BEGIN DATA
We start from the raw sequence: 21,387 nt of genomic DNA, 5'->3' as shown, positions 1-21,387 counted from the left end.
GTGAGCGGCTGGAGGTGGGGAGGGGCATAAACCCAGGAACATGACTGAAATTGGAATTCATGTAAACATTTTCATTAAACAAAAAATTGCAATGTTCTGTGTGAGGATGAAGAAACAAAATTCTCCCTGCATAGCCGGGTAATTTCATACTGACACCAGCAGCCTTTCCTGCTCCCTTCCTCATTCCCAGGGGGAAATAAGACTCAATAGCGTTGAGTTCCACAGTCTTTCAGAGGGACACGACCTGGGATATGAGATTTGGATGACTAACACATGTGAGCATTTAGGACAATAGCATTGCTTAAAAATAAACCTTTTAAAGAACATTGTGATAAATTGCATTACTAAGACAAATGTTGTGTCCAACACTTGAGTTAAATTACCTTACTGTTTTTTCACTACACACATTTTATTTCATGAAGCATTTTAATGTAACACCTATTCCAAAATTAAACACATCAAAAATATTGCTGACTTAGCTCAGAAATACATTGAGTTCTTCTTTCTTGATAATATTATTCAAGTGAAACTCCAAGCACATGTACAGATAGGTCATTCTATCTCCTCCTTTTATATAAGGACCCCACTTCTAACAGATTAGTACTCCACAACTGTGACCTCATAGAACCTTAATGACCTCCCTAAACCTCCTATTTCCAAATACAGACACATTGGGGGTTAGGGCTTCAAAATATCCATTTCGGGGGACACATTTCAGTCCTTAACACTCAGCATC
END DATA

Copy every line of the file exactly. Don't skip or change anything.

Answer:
We start from the raw sequence: 21,387 nt of genomic DNA, 5'->3' as shown, positions 1-21,387 counted from the left end.
GTGAGCGGCTGGAGGTGGGGAGGGGCATAAACCCAGGAACATGACTGAAATTGGAATTCATGTAAACATTTTCATTAAACAAAAAATTGCAATGTTCTGTGTGAGGATGAAGAAACAAAATTCTCCCTGCATAGCCGGGTAATTTCATACTGACACCAGCAGCCTTTCCTGCTCCCTTCCTCATTCCCAGGGGGAAATAAGACTCAATAGCGTTGAGTTCCACAGTCTTTCAGAGGGACACGACCTGGGATATGAGATTTGGATGACTAACACATGTGAGCATTTAGGACAATAGCATTGCTTAAAAATAAACCTTTTAAAGAACATTGTGATAAATTGCATTACTAAGACAAATGTTGTGTCCAACACTTGAGTTAAATTACCTTACTGTTTTTTCACTACACACATTTTATTTCATGAAGCATTTTAATGTAACACCTATTCCAAAATTAAACACATCAAAAATATTGCTGACTTAGCTCAGAAATACATTGAGTTCTTCTTTCTTGATAATATTATTCAAGTGAAACTCCAAGCACATGTACAGATAGGTCATTCTATCTCCTCCTTTTATATAAGGACCCCACTTCTAACAGATTAGTACTCCACAACTGTGACCTCATAGAACCTTAATGACCTCCCTAAACCTCCTATTTCCAAATACAGACACATTGGGGGTTAGGGCTTCAAAATATCCATTTCGGGGGACACATTTCAGTCCTTAACACTCAGCATC